The creation of a Master Plan for Chuckanut Community Forest, commonly known as Hundred Acre Wood, and the surrounding trails, open space, and conservation areas in southern Bellingham, is currently underway. The Chuckanut Community Forest is located in south Bellingham between Fairhaven Park, the Interurban Trail, and Arroyo Park. The intent of the Chuckanut Community Forest Master Plan (Plan) is to create a dynamic, long-lasting plan that will set priorities and strategies to guide the future of the community forest. The final Plan will also include relevant history and existing conditions of the community forest, both environmental and recreational, and identify areas that may be in need of restoration and preservation.

Following the acquisition of 82 acres by the Greenways Program, a conservation easement between the Chuckanut Community Forest Park District and the City of Bellingham was established. The conservation easement is intended to protect the property in perpetuity and ensure that any future projects to enhance recreational and educational elements of the park do not negatively impact significant environmental features or conservation values.



Master Planning Process

A steering committee has been established with representatives from surrounding neighborhoods, Park District board members, Park Board, City staff, and recreational user groups. The planning process will include a variety of public engagement opportunities, including interactive surveys, self-guided tours, and an open house. Final Plan adoption will include Park Board review and City Council approval.

Why Now?

Defining the goals for future uses of the park through the adoption of this Plan is a responsibility listed in the conversation easement for the Chuckanut Community Forest. The City of Bellingham is committed to creating a Plan prior to the dissolution of the Chuckanut Community Forest Park District in conjunction with the repayment of the loan used to purchase the property.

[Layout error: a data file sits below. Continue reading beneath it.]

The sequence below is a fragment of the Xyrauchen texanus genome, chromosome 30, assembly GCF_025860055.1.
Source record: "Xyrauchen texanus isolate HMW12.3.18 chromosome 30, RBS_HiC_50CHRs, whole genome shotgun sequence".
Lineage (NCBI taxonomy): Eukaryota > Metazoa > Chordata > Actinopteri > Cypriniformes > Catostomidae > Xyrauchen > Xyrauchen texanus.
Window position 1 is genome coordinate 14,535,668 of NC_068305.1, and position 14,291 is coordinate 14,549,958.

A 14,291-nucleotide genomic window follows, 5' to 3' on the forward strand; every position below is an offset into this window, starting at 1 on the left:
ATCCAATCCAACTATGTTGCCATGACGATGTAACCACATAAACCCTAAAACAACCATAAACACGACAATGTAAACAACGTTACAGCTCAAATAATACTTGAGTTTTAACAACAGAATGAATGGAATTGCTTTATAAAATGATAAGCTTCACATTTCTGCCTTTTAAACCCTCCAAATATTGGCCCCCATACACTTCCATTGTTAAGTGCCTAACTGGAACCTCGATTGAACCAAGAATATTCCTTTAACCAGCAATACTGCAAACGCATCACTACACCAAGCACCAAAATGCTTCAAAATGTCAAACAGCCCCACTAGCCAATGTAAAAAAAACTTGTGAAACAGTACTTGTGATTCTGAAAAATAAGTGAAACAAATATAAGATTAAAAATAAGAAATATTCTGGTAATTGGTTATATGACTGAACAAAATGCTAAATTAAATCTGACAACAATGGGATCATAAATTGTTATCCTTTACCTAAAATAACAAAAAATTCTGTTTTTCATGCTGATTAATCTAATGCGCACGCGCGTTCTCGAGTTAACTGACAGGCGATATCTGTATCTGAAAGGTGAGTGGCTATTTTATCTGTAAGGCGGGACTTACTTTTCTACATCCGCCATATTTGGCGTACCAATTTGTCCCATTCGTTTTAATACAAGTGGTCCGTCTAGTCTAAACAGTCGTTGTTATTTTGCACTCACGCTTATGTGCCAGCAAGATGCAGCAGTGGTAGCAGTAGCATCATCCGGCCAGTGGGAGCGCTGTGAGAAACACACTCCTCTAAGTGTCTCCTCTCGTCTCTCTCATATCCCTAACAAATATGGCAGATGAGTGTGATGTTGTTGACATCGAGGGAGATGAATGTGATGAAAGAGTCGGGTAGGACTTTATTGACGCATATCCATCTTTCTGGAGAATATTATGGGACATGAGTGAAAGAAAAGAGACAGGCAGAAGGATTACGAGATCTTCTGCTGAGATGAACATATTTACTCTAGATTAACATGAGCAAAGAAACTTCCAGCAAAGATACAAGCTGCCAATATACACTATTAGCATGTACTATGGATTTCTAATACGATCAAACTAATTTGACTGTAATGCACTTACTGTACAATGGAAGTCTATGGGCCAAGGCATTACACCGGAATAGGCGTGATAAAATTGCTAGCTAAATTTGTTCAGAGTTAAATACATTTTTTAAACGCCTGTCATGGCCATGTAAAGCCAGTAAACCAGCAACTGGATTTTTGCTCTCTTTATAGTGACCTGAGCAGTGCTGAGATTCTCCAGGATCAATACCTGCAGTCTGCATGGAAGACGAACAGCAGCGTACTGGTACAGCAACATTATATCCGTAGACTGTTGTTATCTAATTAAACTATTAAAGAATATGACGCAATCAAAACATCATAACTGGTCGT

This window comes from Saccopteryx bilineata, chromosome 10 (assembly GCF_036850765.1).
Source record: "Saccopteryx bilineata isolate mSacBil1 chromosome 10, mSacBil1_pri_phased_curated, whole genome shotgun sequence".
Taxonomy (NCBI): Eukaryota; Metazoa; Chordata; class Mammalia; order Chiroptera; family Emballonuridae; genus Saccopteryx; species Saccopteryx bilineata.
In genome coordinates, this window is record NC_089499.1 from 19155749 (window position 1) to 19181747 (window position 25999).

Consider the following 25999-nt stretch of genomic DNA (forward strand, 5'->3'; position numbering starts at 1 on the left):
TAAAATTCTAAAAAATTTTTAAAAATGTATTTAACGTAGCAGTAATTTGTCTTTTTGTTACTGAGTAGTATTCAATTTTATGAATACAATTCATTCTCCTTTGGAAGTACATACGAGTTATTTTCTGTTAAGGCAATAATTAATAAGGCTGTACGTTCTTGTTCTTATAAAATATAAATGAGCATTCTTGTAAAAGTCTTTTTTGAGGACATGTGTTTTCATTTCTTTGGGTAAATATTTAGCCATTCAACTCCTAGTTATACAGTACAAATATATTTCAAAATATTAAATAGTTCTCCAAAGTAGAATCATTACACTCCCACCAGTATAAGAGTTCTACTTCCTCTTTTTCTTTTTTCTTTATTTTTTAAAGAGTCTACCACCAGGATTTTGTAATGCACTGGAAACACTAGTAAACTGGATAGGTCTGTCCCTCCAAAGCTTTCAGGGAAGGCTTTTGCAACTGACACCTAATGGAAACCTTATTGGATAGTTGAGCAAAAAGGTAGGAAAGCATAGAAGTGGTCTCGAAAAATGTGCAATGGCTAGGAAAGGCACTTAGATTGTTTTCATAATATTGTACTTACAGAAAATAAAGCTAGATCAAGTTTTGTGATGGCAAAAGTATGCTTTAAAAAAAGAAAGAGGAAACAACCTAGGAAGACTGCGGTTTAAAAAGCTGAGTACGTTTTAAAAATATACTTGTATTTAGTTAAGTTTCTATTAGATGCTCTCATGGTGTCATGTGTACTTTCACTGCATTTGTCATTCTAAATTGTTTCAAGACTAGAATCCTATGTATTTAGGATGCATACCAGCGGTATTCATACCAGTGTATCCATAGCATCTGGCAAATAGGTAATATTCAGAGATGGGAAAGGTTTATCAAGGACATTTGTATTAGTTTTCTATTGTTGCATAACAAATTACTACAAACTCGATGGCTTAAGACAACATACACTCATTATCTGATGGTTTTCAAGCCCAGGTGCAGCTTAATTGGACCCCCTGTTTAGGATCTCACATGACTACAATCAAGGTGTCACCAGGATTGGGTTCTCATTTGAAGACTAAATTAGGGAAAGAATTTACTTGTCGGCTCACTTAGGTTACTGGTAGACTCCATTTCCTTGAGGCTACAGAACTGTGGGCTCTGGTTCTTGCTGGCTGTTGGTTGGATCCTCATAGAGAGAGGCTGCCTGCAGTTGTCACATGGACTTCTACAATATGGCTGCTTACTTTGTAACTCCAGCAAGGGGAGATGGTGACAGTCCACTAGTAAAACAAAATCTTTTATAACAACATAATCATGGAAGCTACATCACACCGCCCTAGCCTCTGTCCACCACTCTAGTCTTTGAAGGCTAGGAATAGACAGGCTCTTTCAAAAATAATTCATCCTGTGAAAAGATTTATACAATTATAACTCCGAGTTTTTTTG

Park Description & History

This planning effort includes the Chuckanut Community Forest along with surrounding open space areas, trails, and parks. The actual Plan boundary will be established through public process. A large majority of the area is covered by native mature coniferous forest intermixed with wetlands. Various native plant and animal species rely on the area for native habitat and habitat corridors for migration through an urban setting. Due to the many trails in the area and various connections to parks and neighborhoods, many people visit the forest for recreational purposes.

Native tribes are believed to have established camps along the nearby Chuckanut Bay, which is close enough to assume the forest area was explored for food and resources by these native peoples. The forest has seen minimal disturbances other than when the forest was harvested for timber and two gravel extraction sites were established. These activities have left behind remnants of old logging roads and gravel pits that have since been overtaken by vegetation. Now, there are several trails winding through the forest for people to wander and enjoy.


  • CLOSED: This survey has concluded.

    The creation of an effective Master Plan depends on accurate input from the public. We appreciate your interest and participation. 

    This survey contains questions about the boundary and official name of the planning area, access preferences, and current and future uses. The results will inform the final master plan. This survey will take approximately five to ten minutes to complete.

    *BONUS: Please use the "Show us on the map!" tool to provide additional suggestions regarding locations that are recreational attractions, restoration opportunities, unique environmental features, or otherwise significant to you.

    Take Survey
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Page last updated: 11 October 2021, 15:33